‘It’s a shame in a way that it’s taken something like this to give organisations the kick to be like, “Oh, we should be thinking more proactively about [digital programming]”,’ said Izzy Roberts-Orr, outgoing Artistic Director and Co-CEO of Emerging Writer’s Festival.
‘This may be really different for a lot of people, but it’s actually business as usual for a lot of folks as well. Particularly people who are home bound due to chronic illness and disability, and it might be that it’s accessible for regional and rural audiences who couldn’t otherwise access the programming that happens in major cities.’
Digital programming is often supplementary or takes the form of a live stream (not necessarily a bad option) where online audiences are regulated to the status of “secondary”, rather than carefully considered. But when done successfully, the benefits of digital are numerous, creating accessibility for many who are unable to attend a festival, for example, IRL and opening up programming beyond geographical and temporal constraints.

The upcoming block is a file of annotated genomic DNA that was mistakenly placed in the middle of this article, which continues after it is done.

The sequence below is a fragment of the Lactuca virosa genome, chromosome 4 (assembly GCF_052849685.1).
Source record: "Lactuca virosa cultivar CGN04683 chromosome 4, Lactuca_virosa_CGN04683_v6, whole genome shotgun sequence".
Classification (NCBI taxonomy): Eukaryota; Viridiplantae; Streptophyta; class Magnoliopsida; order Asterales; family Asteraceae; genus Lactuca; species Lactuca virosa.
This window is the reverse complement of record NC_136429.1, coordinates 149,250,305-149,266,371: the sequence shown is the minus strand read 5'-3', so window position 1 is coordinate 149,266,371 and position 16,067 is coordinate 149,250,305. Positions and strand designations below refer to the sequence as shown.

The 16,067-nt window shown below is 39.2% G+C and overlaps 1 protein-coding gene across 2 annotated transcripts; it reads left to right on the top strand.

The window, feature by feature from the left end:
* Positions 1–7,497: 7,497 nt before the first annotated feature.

Then again, if it’s not based in a specific time and place, can we even call it a festival? Digital continues to raise important curatorial questions that we need to consider.
Roberts-Orr explains: ‘Is it a festival if it’s not ephemeral? Is it a festival if you don’t attend it in person? I got really hung up on these curatorial questions around digital.’